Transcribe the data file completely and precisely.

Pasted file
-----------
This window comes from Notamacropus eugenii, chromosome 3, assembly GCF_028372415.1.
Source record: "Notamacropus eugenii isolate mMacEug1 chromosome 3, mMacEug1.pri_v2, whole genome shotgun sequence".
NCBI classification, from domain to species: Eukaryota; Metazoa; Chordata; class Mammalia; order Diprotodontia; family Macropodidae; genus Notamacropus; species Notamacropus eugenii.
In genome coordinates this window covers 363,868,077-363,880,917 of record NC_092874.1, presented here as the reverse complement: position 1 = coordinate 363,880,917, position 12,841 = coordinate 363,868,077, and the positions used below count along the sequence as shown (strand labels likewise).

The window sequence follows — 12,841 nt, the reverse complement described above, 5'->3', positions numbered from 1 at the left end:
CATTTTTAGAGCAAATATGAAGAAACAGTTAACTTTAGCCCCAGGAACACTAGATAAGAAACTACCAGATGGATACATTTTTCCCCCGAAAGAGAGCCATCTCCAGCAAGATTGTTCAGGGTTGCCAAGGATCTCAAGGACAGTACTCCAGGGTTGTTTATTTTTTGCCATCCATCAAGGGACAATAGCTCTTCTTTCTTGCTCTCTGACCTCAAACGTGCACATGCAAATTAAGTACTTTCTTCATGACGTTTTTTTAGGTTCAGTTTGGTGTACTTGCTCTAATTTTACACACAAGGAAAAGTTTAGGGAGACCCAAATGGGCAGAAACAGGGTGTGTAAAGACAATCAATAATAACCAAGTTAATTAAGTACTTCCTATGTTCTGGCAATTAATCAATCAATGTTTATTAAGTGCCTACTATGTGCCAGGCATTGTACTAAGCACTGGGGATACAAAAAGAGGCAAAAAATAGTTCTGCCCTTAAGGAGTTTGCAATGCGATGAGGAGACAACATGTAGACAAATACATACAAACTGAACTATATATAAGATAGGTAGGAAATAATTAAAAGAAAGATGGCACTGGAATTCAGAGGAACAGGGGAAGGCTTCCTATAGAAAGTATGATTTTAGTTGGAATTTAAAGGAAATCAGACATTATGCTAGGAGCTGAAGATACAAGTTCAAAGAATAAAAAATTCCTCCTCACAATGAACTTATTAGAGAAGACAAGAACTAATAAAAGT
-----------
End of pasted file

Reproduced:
This window comes from Notamacropus eugenii, chromosome 3, assembly GCF_028372415.1.
Source record: "Notamacropus eugenii isolate mMacEug1 chromosome 3, mMacEug1.pri_v2, whole genome shotgun sequence".
NCBI classification, from domain to species: Eukaryota; Metazoa; Chordata; class Mammalia; order Diprotodontia; family Macropodidae; genus Notamacropus; species Notamacropus eugenii.
In genome coordinates this window covers 363,868,077-363,880,917 of record NC_092874.1, presented here as the reverse complement: position 1 = coordinate 363,880,917, position 12,841 = coordinate 363,868,077, and the positions used below count along the sequence as shown (strand labels likewise).

The window sequence follows — 12,841 nt, the reverse complement described above, 5'->3', positions numbered from 1 at the left end:
CATTTTTAGAGCAAATATGAAGAAACAGTTAACTTTAGCCCCAGGAACACTAGATAAGAAACTACCAGATGGATACATTTTTCCCCCGAAAGAGAGCCATCTCCAGCAAGATTGTTCAGGGTTGCCAAGGATCTCAAGGACAGTACTCCAGGGTTGTTTATTTTTTGCCATCCATCAAGGGACAATAGCTCTTCTTTCTTGCTCTCTGACCTCAAACGTGCACATGCAAATTAAGTACTTTCTTCATGACGTTTTTTTAGGTTCAGTTTGGTGTACTTGCTCTAATTTTACACACAAGGAAAAGTTTAGGGAGACCCAAATGGGCAGAAACAGGGTGTGTAAAGACAATCAATAATAACCAAGTTAATTAAGTACTTCCTATGTTCTGGCAATTAATCAATCAATGTTTATTAAGTGCCTACTATGTGCCAGGCATTGTACTAAGCACTGGGGATACAAAAAGAGGCAAAAAATAGTTCTGCCCTTAAGGAGTTTGCAATGCGATGAGGAGACAACATGTAGACAAATACATACAAACTGAACTATATATAAGATAGGTAGGAAATAATTAAAAGAAAGATGGCACTGGAATTCAGAGGAACAGGGGAAGGCTTCCTATAGAAAGTATGATTTTAGTTGGAATTTAAAGGAAATCAGACATTATGCTAGGAGCTGAAGATACAAGTTCAAAGAATAAAAAATTCCTCCTCACAATGAACTTATTAGAGAAGACAAGAACTAATAAAAGT